The inhale is the active part of the breathing process and is done through muscle activity, and mainly of the diaphragm. The exhale is passive, that means that it is only letting go and all about relaxation. By emphasising the inhale there is more activity in the system, by emphasising the exhale it is more on relaxation of body and mind. The latter is what we often need most and can be done by simply lengthening your exhale. Important is that you don’t breath out more air by pushing your limits of the exhale, because this amount of air you also will inhale again. It is all about keeping the volume the same and exhale until the natural stop, but letting it escape from your nose (or if easier to regulate from your mouth) at a slower pace. If this is very hard, you can also hold the breath at the end of the exhale to create a similar effect.

Doubling the length of the exhale compared to the inhale, is a very simple and effective method to quickly bring more calmness and relaxation into your system. Breathe for example in for three counts and out in six. If two to four or four to eight works better for you, use that. A few breaths often already makes a noticeable change in your system.

The well known puffing at childbirth is actually based on the same principle; the inhale becomes shorter and therefore there is a stimulus to let go of tension.

Also breathing lower into the body has a calming effect on the body. More about that you can read at the next exercise.

Train your belly breathing (= calm and balance) and your diaphragm

The diaphragm is our most important breathing muscle. Although it becomes somewhat restricted in its freedom to move when you are pregnant, it is also during pregnancy an essential breathing muscle. Activating and exercising the diaphragm has many health benefits like more internal balance and better functioning of the internal organs whereby it supports the digestion and cleansing in the body. Below we go deeper into how you can activate and train the diaphragm and belly breathing (that happens through the activity of the diaphragm).

Relearning belly breathing

Every young child breaths towards the belly. Something we adults often have unlearned because of the stress we experience and ‘living in the head’. In both cases the breathing moves upwards in the body. Also during pregnancy the breathing moves more up because the belly has less space to move along. Breathing lower has many benefits. Next that it is our natural breath, it also quickly brings calm and balance into our system.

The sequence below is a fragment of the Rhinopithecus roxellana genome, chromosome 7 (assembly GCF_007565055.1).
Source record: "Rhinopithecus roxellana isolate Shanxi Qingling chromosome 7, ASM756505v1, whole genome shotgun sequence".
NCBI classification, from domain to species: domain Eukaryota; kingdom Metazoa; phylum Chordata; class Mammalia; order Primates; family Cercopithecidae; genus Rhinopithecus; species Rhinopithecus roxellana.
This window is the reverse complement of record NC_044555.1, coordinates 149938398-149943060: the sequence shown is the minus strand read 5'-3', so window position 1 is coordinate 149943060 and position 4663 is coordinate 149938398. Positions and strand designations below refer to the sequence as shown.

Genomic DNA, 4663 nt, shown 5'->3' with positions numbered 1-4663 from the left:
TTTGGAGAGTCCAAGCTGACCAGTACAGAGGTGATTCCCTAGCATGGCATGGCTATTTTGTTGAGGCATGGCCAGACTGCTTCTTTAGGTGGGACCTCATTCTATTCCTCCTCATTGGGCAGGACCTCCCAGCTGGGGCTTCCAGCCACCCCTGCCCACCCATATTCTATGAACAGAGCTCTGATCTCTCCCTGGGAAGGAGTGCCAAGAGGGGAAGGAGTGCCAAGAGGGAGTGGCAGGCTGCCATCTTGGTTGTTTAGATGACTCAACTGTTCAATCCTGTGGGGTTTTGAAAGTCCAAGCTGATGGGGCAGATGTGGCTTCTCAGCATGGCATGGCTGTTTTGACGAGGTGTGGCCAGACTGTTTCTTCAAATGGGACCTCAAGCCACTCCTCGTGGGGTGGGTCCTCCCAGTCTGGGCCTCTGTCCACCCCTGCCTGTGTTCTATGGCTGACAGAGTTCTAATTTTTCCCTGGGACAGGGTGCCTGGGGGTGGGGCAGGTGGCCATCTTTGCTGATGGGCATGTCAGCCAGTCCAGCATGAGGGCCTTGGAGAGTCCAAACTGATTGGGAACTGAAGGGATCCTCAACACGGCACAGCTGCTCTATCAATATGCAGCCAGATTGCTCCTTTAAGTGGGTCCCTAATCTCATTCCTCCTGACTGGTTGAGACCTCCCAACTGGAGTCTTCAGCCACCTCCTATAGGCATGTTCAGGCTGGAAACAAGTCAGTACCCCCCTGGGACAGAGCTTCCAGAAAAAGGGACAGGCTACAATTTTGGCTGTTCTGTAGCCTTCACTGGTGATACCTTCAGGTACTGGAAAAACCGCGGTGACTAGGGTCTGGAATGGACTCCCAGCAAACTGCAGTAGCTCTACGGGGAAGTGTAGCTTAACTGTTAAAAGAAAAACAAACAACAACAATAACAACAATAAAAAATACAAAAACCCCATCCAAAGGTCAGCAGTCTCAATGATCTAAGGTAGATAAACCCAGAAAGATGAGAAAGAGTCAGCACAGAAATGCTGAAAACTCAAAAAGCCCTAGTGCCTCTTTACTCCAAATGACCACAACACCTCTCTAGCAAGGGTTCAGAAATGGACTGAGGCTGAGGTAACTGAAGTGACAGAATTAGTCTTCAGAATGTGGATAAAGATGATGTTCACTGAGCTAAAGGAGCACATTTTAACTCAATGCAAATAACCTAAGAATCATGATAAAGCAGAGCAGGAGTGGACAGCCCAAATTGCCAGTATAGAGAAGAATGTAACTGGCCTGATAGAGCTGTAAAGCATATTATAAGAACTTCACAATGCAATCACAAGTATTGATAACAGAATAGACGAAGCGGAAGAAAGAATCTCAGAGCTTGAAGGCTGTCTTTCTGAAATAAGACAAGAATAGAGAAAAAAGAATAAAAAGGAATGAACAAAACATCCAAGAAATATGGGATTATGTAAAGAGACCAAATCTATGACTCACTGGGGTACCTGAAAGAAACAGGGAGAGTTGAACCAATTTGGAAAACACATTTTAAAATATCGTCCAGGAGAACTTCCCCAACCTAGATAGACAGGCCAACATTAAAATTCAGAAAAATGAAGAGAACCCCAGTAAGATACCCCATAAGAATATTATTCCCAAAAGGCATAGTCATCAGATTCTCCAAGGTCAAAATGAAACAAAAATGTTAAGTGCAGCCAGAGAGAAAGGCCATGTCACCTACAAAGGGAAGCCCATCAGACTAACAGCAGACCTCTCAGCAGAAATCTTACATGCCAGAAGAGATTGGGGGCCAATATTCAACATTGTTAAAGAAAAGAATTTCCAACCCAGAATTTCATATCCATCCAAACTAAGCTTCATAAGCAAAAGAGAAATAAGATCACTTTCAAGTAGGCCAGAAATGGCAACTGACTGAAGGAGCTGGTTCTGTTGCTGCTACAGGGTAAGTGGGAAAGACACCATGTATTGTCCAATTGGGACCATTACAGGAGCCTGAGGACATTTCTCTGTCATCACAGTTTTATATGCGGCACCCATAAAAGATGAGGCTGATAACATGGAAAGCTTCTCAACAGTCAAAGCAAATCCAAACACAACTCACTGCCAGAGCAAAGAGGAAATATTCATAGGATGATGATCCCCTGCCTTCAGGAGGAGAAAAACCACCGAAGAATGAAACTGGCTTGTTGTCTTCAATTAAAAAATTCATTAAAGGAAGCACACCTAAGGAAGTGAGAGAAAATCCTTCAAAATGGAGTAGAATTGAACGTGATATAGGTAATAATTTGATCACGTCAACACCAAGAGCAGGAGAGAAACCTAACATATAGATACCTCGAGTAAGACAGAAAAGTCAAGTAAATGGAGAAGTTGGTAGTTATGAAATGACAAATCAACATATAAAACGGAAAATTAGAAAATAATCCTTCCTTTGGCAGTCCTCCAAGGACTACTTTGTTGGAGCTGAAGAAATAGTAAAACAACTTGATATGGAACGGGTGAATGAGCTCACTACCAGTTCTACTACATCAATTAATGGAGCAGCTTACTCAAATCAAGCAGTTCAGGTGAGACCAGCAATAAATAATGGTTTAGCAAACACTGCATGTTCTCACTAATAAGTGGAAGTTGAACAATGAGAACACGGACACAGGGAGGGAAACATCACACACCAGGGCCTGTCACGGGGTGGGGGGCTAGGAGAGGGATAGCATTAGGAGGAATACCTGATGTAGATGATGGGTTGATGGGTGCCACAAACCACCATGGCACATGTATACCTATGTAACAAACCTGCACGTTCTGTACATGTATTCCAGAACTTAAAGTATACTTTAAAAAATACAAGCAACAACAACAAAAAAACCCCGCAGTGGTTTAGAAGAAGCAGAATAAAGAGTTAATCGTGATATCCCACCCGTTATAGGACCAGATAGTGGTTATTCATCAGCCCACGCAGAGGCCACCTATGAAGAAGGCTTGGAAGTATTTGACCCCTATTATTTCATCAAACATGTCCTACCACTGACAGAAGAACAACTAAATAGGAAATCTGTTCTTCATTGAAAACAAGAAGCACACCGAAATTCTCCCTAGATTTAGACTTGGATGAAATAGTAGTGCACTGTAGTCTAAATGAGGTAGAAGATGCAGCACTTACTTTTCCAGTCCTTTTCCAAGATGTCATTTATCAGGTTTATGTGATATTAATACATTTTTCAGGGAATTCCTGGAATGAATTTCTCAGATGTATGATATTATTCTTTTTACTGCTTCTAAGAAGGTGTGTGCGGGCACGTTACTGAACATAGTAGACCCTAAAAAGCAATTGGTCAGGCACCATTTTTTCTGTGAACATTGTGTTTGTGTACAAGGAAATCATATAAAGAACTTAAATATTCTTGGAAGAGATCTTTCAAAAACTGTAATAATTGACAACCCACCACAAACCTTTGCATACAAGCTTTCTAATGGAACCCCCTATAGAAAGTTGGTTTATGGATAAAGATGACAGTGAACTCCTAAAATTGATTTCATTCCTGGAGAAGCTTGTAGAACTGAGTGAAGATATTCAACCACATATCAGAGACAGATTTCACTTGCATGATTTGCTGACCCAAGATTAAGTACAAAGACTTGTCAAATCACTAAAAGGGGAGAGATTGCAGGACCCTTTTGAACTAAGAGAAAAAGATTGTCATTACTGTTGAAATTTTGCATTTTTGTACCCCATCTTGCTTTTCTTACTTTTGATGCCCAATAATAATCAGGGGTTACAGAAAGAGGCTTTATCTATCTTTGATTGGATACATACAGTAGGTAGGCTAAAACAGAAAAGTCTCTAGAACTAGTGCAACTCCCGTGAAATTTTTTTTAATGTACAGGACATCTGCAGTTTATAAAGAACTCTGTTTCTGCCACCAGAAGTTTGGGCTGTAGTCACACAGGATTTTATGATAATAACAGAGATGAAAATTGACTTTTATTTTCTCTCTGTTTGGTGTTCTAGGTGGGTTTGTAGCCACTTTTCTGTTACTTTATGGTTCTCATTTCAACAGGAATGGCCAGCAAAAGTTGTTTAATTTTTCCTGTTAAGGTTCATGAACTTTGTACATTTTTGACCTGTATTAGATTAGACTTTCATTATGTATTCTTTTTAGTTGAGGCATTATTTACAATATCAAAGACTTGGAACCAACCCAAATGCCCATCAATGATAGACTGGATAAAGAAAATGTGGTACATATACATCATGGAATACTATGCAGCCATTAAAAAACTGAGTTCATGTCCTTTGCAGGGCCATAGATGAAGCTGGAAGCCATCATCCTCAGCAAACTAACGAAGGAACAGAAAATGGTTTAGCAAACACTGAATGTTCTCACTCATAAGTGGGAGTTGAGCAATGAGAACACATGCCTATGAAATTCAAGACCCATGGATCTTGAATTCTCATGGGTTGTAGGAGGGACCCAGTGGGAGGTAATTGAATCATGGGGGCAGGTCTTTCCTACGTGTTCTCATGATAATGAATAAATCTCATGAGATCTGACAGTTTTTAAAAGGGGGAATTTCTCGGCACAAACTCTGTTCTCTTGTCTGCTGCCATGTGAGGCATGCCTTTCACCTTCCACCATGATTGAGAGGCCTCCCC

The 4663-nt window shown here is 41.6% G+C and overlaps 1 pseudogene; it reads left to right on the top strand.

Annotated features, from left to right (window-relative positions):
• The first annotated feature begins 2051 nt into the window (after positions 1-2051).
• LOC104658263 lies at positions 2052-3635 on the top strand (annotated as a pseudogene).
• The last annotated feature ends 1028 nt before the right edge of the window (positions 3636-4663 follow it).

There is a very simple exercise to reactivate and restore the belly breathing and activate the diaphragm.

  • Lie down on your right side and pull the knees a bit up so you are in a stable posture.
  • Place the left hand underneath your neck so your fingertips rest on the backside on the vertebrae.
  • The right arm is now brought underneath the left arm and the right hand is placed on the backside of the armpit or the shoulder blade.
  • Bring the elbows close to the chest and let them rest on the surface below.
  • Relax your face, jaws and hands and fingers. Breathe through the nose and leave the breathing to the body and how it wants to breathe.
  • Notice that you will automatically start to breathe towards the belly. Because you actually give yourself a hug, it is less easy to expand in the chest and the breathing movement will move to a lower place. A form of breathing that matches calm and relaxation.
  • With every exhale let all the tension and restlessness in you slide off, physically as well as mentally.

It is also a very comforting pose, which supports the rise of relaxation. Breathing towards the belly is actually saying to the system that it is safe and you can let everything go. The relaxation is nice for you, but also for the baby. Because just like it picks up a stressed mom and environment, it also reacts quick to safe and relaxed surroundings.

The Chinese master that taught me this exercise, said that if we do this daily for 20 minutes, we regain belly breathing that we had as kids in 6 weeks. Twenty minute a day seems a lot, but if you lie down like this in bed before going to sleep, you are quickly there already. There this pose brings relaxation quickly, it is also a great one to help you fall asleep.

Another way to practice belly breath is sitting or lying down with the hands on the belly with the fingers slightly touching at the belly button. Now breathe towards the hands or beyond them. Feel that the belly widens and the fingers spread with the inhale.

Activate the diaphragm

Next to this easy exercise of lying on the side, the diaphragm is also activated by simply breathing through the nose. Which also has many health benefits. Breathing through the mouth is always plan B and if through the nose is not sufficient anymore, like with sports. The breathing is also more up in the chest when breathing through the mouth.

Breathing through the nose is connected to breathing towards the belly and that is done by the diaphragm.

‘Wing breathing’